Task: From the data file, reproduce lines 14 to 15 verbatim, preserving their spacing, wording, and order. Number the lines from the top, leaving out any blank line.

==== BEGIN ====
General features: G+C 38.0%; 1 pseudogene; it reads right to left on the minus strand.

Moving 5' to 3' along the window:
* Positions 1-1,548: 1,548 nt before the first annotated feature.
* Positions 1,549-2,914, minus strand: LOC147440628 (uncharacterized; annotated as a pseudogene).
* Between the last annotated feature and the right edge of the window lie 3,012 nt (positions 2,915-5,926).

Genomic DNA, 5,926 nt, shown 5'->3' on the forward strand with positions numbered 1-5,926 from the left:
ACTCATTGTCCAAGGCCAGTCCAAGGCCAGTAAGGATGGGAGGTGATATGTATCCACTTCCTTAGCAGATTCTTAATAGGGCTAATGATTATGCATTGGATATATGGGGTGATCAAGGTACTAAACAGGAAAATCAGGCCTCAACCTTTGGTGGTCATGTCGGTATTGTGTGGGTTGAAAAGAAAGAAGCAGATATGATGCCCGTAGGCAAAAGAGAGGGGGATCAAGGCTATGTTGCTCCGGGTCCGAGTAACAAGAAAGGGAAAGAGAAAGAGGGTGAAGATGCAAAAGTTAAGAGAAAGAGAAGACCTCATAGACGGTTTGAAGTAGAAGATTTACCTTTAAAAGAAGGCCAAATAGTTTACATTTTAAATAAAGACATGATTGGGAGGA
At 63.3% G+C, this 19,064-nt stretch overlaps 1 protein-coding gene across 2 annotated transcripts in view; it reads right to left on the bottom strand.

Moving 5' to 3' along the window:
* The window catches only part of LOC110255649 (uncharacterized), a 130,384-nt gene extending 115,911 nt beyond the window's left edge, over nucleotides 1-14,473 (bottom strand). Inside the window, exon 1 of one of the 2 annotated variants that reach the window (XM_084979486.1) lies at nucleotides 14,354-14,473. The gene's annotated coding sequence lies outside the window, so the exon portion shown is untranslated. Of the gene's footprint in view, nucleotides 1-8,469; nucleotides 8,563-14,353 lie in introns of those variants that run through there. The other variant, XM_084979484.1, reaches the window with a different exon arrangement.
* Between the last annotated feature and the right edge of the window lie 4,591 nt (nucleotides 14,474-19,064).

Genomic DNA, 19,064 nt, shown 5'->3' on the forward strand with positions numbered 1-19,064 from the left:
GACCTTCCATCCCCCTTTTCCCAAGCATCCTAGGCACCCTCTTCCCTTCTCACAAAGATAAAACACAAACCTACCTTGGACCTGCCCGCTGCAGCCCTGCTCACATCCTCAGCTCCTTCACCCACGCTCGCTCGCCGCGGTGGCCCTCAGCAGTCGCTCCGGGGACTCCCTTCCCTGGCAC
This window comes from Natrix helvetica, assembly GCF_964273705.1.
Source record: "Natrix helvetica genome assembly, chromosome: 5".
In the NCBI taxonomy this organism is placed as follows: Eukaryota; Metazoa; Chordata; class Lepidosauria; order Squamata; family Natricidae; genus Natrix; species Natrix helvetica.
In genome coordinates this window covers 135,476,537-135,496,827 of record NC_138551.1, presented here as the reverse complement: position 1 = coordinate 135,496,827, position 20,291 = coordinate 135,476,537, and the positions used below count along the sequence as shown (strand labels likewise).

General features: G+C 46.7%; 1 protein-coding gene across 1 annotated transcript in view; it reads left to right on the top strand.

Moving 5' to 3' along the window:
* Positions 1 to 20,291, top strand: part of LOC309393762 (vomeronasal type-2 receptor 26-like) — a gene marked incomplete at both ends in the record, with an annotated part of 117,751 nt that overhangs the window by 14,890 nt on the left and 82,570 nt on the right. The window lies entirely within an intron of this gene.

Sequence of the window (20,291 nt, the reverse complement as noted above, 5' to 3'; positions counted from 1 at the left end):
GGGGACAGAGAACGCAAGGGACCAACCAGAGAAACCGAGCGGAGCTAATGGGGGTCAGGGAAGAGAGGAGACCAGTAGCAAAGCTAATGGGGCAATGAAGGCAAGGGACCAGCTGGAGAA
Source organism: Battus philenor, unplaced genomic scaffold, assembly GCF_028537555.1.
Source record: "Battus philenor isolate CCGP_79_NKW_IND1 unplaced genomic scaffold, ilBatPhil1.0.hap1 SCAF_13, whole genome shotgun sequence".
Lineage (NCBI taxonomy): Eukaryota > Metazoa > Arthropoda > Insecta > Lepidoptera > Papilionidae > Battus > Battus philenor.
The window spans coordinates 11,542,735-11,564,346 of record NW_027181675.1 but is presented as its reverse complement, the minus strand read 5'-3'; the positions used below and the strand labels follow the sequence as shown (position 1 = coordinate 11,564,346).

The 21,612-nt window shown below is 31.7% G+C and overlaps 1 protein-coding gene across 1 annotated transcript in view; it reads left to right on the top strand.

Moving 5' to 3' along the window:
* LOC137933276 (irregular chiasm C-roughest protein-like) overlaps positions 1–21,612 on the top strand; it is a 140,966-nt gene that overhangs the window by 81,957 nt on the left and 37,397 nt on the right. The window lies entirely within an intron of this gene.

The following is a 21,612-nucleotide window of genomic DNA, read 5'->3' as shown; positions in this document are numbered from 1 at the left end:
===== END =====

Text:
This window comes from Natrix helvetica, assembly GCF_964273705.1.
Source record: "Natrix helvetica genome assembly, chromosome: 5".